Pfizer's Xalkori picks up FDA nod for rare ALK-positive tumors

First endorsed 11 years ago for anaplastic lymphoma kinase (ALK)-positive lung cancer, Pfizer’s Xalkori is being surpassed in that indication by the company’s own Lorbrena and Takeda’s Alunbrig.

But Xalkori is still garnering approvals for other ALK-positive disorders. On Thursday, Xalkori got its second nod in as many years. The kinase inhibitor was blessed to treat unresectable, recurrent or refractory inflammatory ALK-positive myofibroblastic tumors.

The approval is for patients with tumors that can't be removed by surgery and are progressing despite prior treatment.

This green light comes 18 months after Xalkori won approval for a rare form of non-Hodgkin lymphoma—relapsed or refractory anaplastic large cell lymphoma (ALCL) that is ALK-positive.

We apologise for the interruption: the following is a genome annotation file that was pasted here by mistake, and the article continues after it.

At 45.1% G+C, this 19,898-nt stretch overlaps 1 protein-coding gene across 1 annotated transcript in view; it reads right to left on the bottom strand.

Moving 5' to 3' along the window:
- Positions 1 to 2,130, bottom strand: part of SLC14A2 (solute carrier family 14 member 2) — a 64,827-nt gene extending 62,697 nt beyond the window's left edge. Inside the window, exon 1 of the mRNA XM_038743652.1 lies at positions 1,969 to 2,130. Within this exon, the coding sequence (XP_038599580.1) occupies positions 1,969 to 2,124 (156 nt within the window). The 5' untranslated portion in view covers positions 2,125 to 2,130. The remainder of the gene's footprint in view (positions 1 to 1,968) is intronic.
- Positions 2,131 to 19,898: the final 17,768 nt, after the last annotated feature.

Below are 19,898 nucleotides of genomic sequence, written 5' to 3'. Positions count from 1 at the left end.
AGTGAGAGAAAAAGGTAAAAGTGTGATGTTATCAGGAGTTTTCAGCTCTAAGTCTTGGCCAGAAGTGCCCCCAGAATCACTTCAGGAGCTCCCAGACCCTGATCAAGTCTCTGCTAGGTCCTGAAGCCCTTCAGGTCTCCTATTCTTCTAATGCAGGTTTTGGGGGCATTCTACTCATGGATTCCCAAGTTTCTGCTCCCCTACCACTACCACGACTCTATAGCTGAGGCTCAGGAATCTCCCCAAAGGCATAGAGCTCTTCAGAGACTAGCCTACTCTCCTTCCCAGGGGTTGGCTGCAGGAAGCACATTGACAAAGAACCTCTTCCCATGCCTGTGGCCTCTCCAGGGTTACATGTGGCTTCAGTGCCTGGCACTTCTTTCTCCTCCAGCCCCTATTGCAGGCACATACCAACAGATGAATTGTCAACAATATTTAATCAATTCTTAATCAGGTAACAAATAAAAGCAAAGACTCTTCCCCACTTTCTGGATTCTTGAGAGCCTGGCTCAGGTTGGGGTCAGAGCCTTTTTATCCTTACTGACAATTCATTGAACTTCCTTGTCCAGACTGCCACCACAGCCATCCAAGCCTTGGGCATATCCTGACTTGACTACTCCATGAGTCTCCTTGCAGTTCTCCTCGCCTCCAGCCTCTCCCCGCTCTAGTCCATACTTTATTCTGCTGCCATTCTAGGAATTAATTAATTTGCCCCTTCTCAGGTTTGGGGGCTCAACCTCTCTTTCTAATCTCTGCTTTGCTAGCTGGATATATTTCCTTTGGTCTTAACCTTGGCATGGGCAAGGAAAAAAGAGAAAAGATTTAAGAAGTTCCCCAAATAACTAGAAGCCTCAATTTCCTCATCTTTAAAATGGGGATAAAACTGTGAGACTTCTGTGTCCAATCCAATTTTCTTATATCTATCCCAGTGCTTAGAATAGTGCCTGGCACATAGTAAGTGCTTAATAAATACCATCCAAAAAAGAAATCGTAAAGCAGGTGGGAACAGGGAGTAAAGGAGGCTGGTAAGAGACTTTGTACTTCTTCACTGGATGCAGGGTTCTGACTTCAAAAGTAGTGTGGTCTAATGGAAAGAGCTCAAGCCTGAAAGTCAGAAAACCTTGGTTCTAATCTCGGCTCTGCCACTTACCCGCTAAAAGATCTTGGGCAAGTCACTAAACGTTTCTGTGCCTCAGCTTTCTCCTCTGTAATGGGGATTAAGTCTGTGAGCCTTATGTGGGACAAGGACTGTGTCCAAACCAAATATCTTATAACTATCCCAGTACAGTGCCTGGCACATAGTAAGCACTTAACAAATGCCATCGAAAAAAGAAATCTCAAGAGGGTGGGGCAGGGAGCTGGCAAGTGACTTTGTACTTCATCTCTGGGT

The FDA based its most recent approval on two single-arm, open-label trials. Of 14 pediatric patients, 12 achieved a tumor shrinkage, while five of seven adults did the same.

ALK-positive disorders are genetic and can strike at an early age. For example, while only 5% of lung cancer patients are ALK-positive, 30% of those under age 40 with lung cancer are ALK-positive.

While Pfizer reported sales of Lorbrena at $266 million last year, a 30% increase from 2020, sales of Xalkori dipped to $493 million, a 9% decrease. Xalkori’s sales peaked in 2017 at $594 million.

Lorbrena was originally approved in 2018 for previously-treated ALK-positive NSCLC. Then in March of last year, it won a first-line nod in ALK-positive metastatic lung cancer.